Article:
Canadian rate cuts tied to Fed's decisions

Vanguard economist predicts cautious approach by BoC

Canadian rate cuts tied to Fed's decisions

The Bank of Canada is expected to proceed cautiously with rate cuts, waiting for the U.S. Federal Reserve to signal readiness to reduce borrowing costs, according to Vanguard Group chief economist Roger Aliaga-Diaz.

Aliaga-Diaz pointed out that the Federal Reserve's recent forecasts suggest only one interest rate cut in 2024. While the Bank of Canada has already started lowering rates—becoming the first among the G7 central banks to do so this month—it may be hesitant to move too far ahead of the Fed.

Speaking to BNN Bloomberg, Aliaga-Diaz noted: “Cuts every other meeting are more reasonable” for Canada. He added that Governor Tiff Macklem and his governing council might require assurance of a forthcoming rate cut from the Fed, even if it is scheduled for a later date.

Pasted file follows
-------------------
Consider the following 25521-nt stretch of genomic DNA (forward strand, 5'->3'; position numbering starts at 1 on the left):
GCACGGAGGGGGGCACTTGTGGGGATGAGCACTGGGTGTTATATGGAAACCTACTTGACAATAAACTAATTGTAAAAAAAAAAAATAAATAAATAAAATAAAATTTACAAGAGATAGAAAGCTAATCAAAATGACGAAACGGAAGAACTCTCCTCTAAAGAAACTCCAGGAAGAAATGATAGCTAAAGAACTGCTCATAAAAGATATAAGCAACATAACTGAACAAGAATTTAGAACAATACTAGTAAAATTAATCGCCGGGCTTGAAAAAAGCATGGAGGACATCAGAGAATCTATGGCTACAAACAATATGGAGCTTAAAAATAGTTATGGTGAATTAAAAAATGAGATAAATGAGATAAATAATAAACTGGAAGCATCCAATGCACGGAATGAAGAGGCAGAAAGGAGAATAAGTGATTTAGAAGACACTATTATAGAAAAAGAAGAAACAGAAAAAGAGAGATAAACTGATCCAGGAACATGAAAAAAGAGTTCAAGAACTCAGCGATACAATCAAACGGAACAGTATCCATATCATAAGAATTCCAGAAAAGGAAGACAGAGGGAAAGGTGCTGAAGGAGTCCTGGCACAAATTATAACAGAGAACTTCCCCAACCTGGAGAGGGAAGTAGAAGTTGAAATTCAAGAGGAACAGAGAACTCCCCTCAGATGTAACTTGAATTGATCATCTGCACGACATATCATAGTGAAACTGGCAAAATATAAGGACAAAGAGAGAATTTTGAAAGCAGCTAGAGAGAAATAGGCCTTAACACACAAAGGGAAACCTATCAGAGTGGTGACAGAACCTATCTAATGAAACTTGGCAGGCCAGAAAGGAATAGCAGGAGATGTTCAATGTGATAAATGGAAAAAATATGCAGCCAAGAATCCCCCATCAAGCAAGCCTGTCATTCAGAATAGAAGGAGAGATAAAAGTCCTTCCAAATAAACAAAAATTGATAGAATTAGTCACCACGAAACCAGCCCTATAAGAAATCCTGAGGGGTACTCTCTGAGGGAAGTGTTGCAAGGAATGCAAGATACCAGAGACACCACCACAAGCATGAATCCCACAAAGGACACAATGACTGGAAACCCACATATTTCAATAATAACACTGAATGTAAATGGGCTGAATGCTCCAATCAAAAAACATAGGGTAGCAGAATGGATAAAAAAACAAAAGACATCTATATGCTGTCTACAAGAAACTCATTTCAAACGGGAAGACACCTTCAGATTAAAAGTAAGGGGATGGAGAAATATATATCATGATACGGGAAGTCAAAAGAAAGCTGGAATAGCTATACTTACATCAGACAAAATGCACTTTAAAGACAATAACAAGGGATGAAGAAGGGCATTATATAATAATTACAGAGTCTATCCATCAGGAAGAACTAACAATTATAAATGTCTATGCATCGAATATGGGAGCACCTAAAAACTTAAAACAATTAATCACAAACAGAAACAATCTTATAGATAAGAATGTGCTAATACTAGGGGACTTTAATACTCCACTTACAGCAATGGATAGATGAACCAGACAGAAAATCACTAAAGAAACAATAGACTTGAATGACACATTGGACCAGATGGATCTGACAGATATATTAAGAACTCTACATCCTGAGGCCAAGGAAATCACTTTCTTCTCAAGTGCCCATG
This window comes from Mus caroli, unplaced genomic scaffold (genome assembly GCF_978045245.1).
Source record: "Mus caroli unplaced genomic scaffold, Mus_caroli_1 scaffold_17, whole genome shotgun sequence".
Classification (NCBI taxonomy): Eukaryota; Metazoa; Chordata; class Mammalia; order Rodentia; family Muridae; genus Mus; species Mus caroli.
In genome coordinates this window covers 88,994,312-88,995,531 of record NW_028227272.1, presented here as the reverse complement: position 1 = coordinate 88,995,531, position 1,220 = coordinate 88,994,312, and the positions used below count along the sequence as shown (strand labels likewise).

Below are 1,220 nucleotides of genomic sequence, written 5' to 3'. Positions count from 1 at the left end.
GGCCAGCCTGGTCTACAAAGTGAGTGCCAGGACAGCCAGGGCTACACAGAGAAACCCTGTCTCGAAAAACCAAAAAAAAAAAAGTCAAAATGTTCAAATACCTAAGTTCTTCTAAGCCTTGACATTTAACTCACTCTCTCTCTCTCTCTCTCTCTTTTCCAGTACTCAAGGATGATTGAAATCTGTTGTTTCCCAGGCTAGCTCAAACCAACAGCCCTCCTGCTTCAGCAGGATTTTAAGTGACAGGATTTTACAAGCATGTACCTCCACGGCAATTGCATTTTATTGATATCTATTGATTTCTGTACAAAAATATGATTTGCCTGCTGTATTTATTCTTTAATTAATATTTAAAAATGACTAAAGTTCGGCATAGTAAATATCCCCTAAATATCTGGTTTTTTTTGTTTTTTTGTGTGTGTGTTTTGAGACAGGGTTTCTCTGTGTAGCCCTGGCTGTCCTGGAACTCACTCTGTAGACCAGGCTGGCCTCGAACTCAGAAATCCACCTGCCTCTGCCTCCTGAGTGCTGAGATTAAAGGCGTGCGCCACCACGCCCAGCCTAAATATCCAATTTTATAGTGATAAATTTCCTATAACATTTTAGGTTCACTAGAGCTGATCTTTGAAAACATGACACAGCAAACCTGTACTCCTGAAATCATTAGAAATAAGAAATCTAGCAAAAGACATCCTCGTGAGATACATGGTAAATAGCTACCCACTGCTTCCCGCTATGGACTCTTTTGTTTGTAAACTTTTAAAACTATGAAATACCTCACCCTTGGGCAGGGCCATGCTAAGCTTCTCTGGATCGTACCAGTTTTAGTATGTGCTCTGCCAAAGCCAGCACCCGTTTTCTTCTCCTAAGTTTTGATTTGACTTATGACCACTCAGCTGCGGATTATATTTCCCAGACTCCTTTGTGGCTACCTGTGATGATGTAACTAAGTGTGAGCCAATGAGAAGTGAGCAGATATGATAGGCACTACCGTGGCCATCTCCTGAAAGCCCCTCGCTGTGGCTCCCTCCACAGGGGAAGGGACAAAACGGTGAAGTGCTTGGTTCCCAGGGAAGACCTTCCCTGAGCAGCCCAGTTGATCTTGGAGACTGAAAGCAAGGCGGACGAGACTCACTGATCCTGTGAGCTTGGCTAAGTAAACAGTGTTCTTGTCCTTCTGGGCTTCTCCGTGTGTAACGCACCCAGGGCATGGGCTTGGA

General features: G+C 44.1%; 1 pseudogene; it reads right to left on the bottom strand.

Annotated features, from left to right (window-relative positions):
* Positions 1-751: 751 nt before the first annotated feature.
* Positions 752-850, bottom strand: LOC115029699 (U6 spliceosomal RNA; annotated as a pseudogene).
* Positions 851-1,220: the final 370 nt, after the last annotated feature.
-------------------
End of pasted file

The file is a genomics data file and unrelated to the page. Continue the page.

Canada’s status as a key commodity exporter makes it sensitive to currency swings, which could influence the central bank's decisions. The Canadian dollar has depreciated by 3.7% against the U.S. dollar this year due to slower economic growth and easing inflation.

Aliaga-Diaz suggested that a pattern of rate cuts every other meeting could lower the Bank of Canada’s policy interest rate to 4.25% by the end of the year, from its current 4.75%.

In contrast, Citigroup’s Veronica Clark predicts more aggressive action, forecasting cuts at each of the four remaining meetings in 2024, which would reduce the policy rate to 3.75% as the labor market softens.

Aliaga-Diaz anticipated that inflation will continue to move towards the central bank’s 2% target, offering a favorable environment for fixed-income investors. The yield on the 10-year Canada benchmark bond closed last week at 3.282%.

“It’s a good time to be in bonds. We say bonds are back,” Aliaga-Diaz said.